Language not only creates the framework for the world, but also influences the logic behind the actions that people take within it. “Rules form essential functional elements of semantic environments,” Hinton says [7], giving the example of a sports game whose rules must be widely understood and highly structured by an official body in order to be played by many different groups of people. Writing is necessary for anything on a large-scale, especially commerce. Because its audience is essentially unlimited, writing can offer communication across otherwise unthinkable distances of time and space.

AnalysisEdit

Hinton is setting the stage for language in the digital world to be a completely different topic than spoken language. Perhaps the most relevant line is the one in which he explains that meta-analysis of language contributes heavily to the “digital mode of information.” [8] The chapter as a whole focuses on the differences between spoken and written language--not only in the physical differences, but how people react differently to them and what new methods of analysis arise from the act of putting words onto a page.

Although Hinton starts at the development of language in ancient times, his conclusion that written language breaches gaps of time and space connect nicely to the history of the printed word. A massively increased distribution of written language consequently caused the effects Hinton describes to be more widespread as well. At this point, writing became not merely a personal human endeavor but a product of the interaction between humans and machines. The real transformative power of writing comes in the transposition of language from verbal communication to a virtual, abstract, malleable material. [9]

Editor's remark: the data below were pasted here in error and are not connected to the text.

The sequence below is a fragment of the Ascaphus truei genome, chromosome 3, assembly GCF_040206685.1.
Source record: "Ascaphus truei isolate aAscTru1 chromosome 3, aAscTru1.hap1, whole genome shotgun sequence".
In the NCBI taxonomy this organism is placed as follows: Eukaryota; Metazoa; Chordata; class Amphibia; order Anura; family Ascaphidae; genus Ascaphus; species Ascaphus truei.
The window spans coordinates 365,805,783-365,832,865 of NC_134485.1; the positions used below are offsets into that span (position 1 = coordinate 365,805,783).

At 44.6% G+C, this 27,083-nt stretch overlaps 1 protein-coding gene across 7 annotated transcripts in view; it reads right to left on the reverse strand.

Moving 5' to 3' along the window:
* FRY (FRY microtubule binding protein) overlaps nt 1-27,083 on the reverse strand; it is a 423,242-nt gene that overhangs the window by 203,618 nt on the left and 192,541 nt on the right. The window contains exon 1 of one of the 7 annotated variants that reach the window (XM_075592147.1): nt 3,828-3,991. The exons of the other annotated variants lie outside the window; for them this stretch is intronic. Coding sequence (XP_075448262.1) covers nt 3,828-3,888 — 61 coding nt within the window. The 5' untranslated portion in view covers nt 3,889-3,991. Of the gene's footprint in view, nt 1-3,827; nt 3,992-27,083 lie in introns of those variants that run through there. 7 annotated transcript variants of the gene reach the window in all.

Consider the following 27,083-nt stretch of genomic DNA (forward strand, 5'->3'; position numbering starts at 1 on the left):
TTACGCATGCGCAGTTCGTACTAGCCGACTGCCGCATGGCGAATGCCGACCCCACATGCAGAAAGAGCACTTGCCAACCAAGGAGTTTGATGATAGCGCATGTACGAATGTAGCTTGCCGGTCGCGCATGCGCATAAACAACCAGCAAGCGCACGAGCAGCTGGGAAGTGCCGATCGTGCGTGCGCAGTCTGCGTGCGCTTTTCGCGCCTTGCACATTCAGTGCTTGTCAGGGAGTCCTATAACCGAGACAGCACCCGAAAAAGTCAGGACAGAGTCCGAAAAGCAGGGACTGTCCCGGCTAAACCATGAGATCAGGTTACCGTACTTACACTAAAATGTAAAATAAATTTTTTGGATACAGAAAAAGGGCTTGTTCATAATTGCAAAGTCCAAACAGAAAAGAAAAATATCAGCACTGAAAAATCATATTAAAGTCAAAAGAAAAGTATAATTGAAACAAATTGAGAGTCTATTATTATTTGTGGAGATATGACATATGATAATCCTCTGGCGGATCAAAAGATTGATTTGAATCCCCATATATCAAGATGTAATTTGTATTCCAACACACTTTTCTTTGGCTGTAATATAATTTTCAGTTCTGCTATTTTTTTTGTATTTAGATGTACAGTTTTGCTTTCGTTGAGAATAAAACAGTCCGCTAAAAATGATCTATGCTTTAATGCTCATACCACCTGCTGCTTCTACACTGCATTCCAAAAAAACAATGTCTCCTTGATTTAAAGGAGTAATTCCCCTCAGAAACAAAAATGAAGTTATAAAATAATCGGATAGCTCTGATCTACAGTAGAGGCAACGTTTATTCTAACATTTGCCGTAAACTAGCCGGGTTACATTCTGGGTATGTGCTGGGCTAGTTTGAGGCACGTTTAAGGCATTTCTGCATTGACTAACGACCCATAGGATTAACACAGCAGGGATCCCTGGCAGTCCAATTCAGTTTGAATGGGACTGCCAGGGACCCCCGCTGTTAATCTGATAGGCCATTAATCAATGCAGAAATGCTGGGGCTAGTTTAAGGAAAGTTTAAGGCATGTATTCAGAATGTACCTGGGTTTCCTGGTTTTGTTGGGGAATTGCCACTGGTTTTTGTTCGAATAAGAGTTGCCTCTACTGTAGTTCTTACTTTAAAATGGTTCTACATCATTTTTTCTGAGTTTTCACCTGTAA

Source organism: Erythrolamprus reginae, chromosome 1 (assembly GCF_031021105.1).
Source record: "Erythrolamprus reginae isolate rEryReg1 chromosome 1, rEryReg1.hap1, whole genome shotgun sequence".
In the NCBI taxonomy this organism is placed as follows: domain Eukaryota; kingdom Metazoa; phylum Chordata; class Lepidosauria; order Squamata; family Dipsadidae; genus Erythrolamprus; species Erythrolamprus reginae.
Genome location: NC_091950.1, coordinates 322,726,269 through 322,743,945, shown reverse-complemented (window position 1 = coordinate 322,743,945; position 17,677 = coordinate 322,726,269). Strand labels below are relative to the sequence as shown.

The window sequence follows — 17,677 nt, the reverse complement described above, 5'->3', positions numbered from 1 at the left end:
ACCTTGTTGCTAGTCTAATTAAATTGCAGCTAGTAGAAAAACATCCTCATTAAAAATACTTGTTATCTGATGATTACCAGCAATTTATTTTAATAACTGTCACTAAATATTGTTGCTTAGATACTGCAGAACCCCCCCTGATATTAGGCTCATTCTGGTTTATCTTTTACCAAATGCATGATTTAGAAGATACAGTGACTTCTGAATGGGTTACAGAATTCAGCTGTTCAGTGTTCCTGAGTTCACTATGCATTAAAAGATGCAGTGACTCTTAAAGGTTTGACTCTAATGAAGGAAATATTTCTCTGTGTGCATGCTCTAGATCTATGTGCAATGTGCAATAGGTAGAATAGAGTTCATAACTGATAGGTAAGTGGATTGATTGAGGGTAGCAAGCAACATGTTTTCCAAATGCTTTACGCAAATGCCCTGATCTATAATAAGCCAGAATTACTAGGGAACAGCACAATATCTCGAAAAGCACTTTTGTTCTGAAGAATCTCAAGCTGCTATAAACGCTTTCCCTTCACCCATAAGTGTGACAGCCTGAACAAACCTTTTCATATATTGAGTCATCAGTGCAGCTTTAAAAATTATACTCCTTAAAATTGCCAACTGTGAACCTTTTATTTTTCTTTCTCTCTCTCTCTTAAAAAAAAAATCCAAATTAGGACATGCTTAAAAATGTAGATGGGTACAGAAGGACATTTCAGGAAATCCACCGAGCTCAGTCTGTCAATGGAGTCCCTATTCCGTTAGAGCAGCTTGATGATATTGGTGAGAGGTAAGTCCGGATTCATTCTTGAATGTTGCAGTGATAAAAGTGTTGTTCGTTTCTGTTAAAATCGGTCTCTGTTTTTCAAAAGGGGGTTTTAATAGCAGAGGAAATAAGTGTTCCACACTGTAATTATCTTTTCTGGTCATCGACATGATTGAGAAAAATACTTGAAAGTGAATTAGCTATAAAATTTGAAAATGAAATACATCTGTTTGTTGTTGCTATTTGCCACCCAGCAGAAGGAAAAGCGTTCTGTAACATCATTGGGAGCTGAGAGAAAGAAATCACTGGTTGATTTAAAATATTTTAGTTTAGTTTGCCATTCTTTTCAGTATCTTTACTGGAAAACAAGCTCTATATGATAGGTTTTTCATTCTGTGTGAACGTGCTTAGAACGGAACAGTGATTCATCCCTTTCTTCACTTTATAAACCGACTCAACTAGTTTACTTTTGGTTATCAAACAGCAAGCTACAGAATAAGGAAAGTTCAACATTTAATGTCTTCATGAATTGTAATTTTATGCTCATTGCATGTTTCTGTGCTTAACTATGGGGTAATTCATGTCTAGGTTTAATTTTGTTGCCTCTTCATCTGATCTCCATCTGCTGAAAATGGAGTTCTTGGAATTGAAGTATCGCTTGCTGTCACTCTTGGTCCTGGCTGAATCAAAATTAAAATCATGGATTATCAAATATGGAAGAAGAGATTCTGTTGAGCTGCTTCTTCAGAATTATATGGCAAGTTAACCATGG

ReferencesEdit

  1. Hinton, Andrew, and Peter Morville. Understanding Context: Environment, Language, and Information Architecture. Sebastopol: O'Reilly, 2014. Print. Page 161
  2. Hinton, Andrew, and Peter Morville. Understanding Context: Environment, Language, and Information Architecture. Sebastopol: O'Reilly, 2014. Print. Page 163
  3. Hinton, Andrew, and Peter Morville. Understanding Context: Environment, Language, and Information Architecture. Sebastopol: O'Reilly, 2014. Print. Page 165
  4. Hinton, Andrew, and Peter Morville. Understanding Context: Environment, Language, and Information Architecture. Sebastopol: O'Reilly, 2014. Print. Page 165-6
  5. Hinton, Andrew, and Peter Morville. Understanding Context: Environment, Language, and Information Architecture. Sebastopol: O'Reilly, 2014. Print. Page 167
  6. Hinton, Andrew, and Peter Morville. Understanding Context: Environment, Language, and Information Architecture. Sebastopol: O'Reilly, 2014. Print. Page 170
  7. Hinton, Andrew, and Peter Morville. Understanding Context: Environment, Language, and Information Architecture. Sebastopol: O'Reilly, 2014. Print. Page 170
  8. Hinton, Andrew, and Peter Morville. Understanding Context: Environment, Language, and Information Architecture. Sebastopol: O'Reilly, 2014. Print. Page 166
  9. Bolter, Jay David. 2001. “Writing as Technology” Pdf.  http://williamwolff.org/wp-content/uploads/2008/01/bolter-writing-20011.pdf

Ad blocker interference detected!


Wikia is a free-to-use site that makes money from advertising. We have a modified experience for viewers using ad blockers

Wikia is not accessible if you’ve made further modifications. Remove the custom ad blocker rule(s) and the page will load as expected.